US 4017336 A
Resistance of iron, iron-chromium and iron-chromium-nickel alloys to corrosive attack by sulfur compounds at temperatures above 500° F. is improved by pretreating the metal under controlled conditions to form an extremely thin submicroscopic oxide film which serves as a corrosion resistant barrier.
1. In a process for the refining of petroleum hydrocarbons in an environment wherein (a) free sulphur, (b) sulphur-containing compounds, or (c) mixtures of (a) and (b) are present and the refining process is operated under conditions such that the presence of (a), (b), or (c) would result in corrosive attack of steel equipment used for carrying out said refining, the improvement which comprises carrying out said refining with steel equipment which has been pretreated according to the following: selecting said steel from the group consisting of steel, chromium-containing steels, and chromium-nickel-containing steels, heating said steel in the presence of an oxidizing environment at temperatures above the expected surface temperature of said steel during said refining; forming a submicroscopic thin barrier on said steel, which barrier is resistant to (a), (b), or (c); and selecting said temperature so as to produce optimum resistance to corrosive attack by (a), (b), or (c).
2. In the process of claim 1 wherein said oxidizing environment is air.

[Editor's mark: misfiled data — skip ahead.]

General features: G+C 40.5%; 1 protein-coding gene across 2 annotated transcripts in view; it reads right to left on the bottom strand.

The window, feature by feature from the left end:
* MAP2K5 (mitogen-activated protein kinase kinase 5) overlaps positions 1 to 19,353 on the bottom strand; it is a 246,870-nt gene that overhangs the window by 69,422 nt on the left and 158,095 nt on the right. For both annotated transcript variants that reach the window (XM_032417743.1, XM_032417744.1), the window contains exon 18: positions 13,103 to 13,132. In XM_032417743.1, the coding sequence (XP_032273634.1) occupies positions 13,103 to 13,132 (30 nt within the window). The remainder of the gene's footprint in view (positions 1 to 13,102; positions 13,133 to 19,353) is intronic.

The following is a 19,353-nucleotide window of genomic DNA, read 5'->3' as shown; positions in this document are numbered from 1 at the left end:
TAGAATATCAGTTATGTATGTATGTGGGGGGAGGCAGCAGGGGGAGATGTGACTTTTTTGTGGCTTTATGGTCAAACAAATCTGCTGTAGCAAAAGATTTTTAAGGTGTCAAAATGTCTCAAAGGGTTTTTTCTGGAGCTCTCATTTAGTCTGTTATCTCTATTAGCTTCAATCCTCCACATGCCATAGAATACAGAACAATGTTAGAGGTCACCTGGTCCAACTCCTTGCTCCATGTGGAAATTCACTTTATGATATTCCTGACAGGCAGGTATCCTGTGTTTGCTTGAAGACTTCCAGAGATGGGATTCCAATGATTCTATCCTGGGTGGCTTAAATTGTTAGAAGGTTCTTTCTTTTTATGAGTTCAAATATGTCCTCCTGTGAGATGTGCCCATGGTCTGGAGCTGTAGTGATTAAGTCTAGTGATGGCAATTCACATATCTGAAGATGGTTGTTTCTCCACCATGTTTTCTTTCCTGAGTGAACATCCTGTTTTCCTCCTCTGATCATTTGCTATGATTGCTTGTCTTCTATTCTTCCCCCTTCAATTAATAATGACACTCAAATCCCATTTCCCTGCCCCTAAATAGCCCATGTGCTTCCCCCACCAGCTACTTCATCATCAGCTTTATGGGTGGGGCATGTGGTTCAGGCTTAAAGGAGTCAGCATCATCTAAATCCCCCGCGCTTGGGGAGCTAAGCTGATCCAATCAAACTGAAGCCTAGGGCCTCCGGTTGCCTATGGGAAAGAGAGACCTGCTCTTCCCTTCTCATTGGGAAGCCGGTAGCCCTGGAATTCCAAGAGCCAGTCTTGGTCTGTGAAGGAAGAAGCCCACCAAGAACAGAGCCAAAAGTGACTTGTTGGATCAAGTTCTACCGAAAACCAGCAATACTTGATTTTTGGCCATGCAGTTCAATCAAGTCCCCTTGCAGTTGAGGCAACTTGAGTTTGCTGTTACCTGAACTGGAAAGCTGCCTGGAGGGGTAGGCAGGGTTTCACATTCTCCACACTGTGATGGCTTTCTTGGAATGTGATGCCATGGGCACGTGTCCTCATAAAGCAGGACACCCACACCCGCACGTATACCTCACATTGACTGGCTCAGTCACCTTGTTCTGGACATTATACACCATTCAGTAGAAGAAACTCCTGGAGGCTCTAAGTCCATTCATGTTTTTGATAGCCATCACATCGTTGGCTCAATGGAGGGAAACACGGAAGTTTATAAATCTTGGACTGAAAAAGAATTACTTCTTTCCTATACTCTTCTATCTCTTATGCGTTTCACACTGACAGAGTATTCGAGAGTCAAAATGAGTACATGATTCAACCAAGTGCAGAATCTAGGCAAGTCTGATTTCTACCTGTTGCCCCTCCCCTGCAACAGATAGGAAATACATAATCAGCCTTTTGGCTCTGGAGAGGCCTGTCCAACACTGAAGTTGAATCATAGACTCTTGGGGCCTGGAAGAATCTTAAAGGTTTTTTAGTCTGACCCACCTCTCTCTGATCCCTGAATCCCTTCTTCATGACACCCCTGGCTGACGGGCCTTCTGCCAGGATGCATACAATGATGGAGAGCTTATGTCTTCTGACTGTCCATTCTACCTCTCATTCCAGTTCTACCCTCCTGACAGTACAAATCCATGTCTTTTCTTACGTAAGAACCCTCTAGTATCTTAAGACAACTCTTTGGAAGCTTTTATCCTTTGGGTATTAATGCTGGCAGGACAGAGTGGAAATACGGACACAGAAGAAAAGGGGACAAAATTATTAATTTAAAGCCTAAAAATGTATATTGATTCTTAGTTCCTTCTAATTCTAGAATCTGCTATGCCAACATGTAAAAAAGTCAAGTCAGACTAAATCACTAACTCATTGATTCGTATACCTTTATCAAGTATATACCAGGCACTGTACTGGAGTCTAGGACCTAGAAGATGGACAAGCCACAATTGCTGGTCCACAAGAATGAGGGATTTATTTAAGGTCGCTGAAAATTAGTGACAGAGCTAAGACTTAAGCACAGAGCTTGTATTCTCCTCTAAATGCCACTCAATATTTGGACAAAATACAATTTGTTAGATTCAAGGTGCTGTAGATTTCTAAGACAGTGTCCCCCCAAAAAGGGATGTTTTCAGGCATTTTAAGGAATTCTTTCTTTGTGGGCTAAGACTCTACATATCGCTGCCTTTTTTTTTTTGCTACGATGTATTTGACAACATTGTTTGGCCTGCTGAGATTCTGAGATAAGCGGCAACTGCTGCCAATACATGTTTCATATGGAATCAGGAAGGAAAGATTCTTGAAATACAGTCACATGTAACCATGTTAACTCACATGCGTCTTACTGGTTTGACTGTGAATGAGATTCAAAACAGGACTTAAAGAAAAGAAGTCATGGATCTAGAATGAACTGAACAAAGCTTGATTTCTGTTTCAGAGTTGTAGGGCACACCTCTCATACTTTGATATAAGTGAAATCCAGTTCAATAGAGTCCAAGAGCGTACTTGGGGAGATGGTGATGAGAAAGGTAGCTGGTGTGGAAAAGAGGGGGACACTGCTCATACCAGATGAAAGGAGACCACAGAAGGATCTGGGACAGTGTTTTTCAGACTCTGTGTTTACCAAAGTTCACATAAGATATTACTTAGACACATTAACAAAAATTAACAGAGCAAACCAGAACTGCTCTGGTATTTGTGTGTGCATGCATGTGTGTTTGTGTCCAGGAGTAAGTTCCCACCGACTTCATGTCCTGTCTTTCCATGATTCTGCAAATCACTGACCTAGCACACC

3. In the process of claim 1 wherein steel is pretreated by exposure to air at a temperature of about 1000° F. for about 24 hours.
4. In the process of claim 1 wherein chromium containing steels are pretreated by exposure to air at a temperature of about 1000° F. for about 24 hours.
5. In the process of claim 1 wherein chromium-nickel containing steels are pretreated by exposure to air at a temperature of about 1200° F. for about 24 hours.
6. In the process of claim 1 wherein said oxidizing environment is selected from the group consisting of air, oxygen, water vapor, hydrogen peroxide, and mixtures thereof.
This is a continuation of application Ser. No. 241,289, filed Apr. 5, 1972, now abandoned.
The attack of sulfur compounds on metals at elevated temperatures is an exceedingly important phenomenon is petroleum refining. Compounds naturally occurring in crude petroleum and other compounds formed during the processing of the oil may corrosively attack at various places within the processing equipment. Typical sulfur compounds include H2 S, sulfides, disulfides, mercaptans, etc. The mechanism by which attack of metals by sulfur compounds occurs is not well understood. A typical result of what will be called herein "sulfidation attack" is the formation of a thick porous scale of iron sulfide which typically, being loose, tends to spall, thus exposing fresh surface. The scale itself has little or no protective effect and cannot be relied upon to reduce corrosion as is often the case in other metals where the initial layer of corrosion products will effectively protect the base metal beneath.